Presentation on theme: "SSWH1: The student will analyze the origins structures, and interactions of complex societies in the ancient Eastern Mediterranean from 3500 BCE to 500."— Presentation transcript:
SSWH1: The student will analyze the origins structures, and interactions of complex societies in the ancient Eastern Mediterranean from 3500 BCE to 500 BCE.
Located in the Fertile Crescent between the Persian Gulf and Mediterranean Sea, the Mesopotamians developed Hammurabi’s Code, one of the first detailed sets of laws.
In Ancient Egypt, Pharaohs were worshipped as Gods.
Zoroastrians were one of the first Monotheistic religions and influenced Judaism, Christianity, and Islam
The Phoenicians were known for their extensive trade networks and their alphabet
Hieroglyphics and Cuneiform were some of the earliest forms of writing. CuneiformHieroglyphics
SSWH2 The student will identify the major achievements of Chinese and Indian societies from 1100 BCE to 500 CE.
The Maurya Empire and Gupta Empire in India developed Indian civilization.
Both Hinduism and Buddhism emerged in India. Buddhism spread North into China. Hinduism Buddhism
Zhou and Qin Dynasties began the Chinese series of dynasties. Qin She Huangdi built an elaborate tomb with soldiers to protect him.
Confucianism became an important philosophy in China. Emphasized the importance of family and the father. Promoted the idea of a civil service examination for government officials.
Geography played a very important role in Indian History. Pay attention to the major physical features.
SSWH3 The student will examine the political, philosophical, and cultural interaction of Classical Mediterranean societies from 700 BCE to 400 CE.
Athens focused more on democracy, education, and art while Sparta focused on the military.
Greek philosophy influenced both Alexander the Great and Julius Caesar.
Alexander the Great spread Hellenism in all the areas he conquered.
Both the Greeks and Romans were polytheistic until Christianity spread to those areas in the 3 rd century
Rome fell in the 5 th century as a result of invasions from Germanic tribes.
SSWH4 The student will analyze the importance of the Byzantine and Mongol empires between 450 CE and 1500 CE.
The Byzantine Empire under Justinian briefly recaptured much of the Roman Empire and lasted another 1000 years.
The Byzantine Empire influenced the early Russian Empire. Constantinople became an important cultural center. Tsar Ivan III (the Great) Constantinople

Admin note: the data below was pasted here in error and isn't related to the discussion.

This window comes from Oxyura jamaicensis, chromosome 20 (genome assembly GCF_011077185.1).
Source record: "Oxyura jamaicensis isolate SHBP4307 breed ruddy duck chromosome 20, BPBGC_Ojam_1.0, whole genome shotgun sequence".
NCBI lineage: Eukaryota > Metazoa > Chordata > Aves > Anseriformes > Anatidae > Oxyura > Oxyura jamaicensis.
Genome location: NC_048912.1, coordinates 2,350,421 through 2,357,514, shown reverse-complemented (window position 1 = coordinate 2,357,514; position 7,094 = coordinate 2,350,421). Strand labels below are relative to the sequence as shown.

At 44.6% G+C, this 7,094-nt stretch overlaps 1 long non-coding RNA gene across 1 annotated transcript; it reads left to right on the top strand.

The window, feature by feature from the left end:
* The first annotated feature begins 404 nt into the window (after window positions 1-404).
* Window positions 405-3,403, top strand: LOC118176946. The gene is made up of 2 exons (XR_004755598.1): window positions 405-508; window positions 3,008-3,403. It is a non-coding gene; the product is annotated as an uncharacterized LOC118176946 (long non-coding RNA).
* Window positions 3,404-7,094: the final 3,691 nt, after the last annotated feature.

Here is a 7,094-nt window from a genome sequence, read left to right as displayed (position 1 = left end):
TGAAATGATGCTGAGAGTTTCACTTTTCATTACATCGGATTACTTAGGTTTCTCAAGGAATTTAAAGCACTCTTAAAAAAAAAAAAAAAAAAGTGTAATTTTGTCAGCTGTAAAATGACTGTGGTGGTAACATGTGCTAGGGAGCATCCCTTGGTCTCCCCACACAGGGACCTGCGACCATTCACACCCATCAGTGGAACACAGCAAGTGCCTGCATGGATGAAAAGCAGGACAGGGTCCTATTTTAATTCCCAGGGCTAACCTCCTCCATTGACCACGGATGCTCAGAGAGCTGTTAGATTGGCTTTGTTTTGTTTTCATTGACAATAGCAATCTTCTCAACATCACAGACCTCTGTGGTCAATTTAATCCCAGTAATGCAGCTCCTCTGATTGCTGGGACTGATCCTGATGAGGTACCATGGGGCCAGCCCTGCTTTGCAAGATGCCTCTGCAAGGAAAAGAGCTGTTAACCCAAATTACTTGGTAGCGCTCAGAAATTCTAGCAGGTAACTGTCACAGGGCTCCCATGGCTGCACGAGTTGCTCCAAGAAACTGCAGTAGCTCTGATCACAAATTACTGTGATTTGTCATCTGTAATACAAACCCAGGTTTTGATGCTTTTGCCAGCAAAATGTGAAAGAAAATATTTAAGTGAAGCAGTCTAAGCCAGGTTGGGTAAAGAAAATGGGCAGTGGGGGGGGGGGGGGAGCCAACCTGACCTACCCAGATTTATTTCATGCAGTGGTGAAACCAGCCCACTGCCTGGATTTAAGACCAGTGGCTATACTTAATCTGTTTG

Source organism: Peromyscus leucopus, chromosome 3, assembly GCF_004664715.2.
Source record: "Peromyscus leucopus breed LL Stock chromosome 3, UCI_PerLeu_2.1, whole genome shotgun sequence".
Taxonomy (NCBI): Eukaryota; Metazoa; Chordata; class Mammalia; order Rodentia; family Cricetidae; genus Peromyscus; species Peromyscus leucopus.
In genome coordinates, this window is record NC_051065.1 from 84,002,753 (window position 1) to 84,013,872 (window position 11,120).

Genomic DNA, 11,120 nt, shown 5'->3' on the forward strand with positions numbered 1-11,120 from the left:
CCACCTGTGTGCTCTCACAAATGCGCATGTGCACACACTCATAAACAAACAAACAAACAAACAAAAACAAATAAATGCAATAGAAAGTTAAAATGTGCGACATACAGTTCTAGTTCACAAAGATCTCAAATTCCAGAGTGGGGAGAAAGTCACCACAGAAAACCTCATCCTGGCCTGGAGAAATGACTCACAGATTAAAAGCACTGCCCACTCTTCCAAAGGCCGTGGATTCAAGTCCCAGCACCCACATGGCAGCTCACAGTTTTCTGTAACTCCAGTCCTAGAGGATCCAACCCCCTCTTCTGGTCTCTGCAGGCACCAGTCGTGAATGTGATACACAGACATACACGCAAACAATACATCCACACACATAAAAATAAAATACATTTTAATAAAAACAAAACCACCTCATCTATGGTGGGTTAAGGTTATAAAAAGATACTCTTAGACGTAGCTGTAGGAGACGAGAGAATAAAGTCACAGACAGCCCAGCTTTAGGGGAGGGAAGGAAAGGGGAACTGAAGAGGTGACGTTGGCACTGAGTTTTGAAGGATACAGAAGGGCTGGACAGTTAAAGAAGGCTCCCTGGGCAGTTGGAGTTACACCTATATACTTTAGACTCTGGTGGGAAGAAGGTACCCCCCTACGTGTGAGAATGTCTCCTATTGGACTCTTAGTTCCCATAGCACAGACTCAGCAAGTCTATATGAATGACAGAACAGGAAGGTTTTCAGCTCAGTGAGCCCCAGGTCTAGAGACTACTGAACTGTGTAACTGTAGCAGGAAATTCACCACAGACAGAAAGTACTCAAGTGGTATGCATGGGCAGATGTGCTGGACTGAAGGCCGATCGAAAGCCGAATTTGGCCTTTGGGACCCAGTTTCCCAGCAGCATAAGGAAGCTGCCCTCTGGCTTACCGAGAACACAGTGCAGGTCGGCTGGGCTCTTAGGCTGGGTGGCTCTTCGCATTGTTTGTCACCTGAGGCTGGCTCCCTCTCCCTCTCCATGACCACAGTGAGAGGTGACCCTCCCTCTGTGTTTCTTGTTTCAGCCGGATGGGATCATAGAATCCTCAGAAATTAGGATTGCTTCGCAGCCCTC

The Western Church (Roman Catholic) and Eastern Church (Eastern Orthodox) split in 1054 because of disagreements over the use of Icons and who was head of the Church.
Genghis (Chinggis) Khan conquered much of Eurasia and set up the Mongol Empire.
The Byzantine Empire ended in 1453 when Constantinople fell to the Ottoman Turks
SSWH5 The student will trace the origins and expansion of the Islamic World between 600 CE and 1300 CE.
Islam began in 632 with the teachings of Muhammed.
Islam spread along the major trade routes of the Arabs.
Sunni and Shi’a split Islam because of a dispute between who is the leader of Islam.
Ibn Battuta was a major explorer who spread Islam to Africa and Eastern Asia.
The Crusades began in 1096 and lasted over 200 years. Christians fought Muslims for control of the “Holy Land”.
Judaism, Christianity and Islam are all monotheistic religions with common prophets and basic ideas.
SSWH6 The student will describe the diverse characteristics of early African societies before 1800 CE.
The Bantu Migrations spread culture and economic activities to central and southern Africa.
Sundiata and Mansa Musa were African Muslim leaders. SundiataMansa Musa
Elaborate trading networks developed across the Sahara to trade mainly salt and gold.
Religious syncretism blended traditional African beliefs with new ideas from Islam and Christianity.
Africa’s geographical features play an important role regarding trade routes, distribution of resources, and spread of culture.
SSWH7 The student will analyze European medieval society with regard to culture, politics, society, and economics.